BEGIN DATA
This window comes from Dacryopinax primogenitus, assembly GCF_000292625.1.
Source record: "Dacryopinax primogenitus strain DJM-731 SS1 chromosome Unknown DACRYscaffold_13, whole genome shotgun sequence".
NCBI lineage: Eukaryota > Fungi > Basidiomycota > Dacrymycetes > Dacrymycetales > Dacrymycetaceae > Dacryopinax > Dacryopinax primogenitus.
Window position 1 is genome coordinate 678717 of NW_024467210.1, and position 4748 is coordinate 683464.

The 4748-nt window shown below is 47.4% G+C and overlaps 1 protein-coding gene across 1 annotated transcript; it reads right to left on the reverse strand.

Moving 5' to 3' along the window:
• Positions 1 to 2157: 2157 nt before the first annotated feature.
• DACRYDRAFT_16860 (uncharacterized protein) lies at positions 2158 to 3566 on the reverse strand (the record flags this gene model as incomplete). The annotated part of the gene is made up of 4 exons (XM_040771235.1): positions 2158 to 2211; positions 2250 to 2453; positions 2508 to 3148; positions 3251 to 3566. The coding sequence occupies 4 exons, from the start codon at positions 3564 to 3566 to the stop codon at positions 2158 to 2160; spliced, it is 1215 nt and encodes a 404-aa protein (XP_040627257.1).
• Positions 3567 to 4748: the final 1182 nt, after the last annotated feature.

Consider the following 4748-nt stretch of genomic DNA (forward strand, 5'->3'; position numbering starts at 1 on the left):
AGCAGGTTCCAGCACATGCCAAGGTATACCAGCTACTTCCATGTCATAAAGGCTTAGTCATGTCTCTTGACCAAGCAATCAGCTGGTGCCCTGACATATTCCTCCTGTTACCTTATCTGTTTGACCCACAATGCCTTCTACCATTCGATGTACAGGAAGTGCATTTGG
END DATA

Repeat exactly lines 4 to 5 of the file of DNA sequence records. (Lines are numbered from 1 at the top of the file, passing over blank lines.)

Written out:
Window position 1 is genome coordinate 678717 of NW_024467210.1, and position 4748 is coordinate 683464.

The 4748-nt window shown below is 47.4% G+C and overlaps 1 protein-coding gene across 1 annotated transcript; it reads right to left on the reverse strand.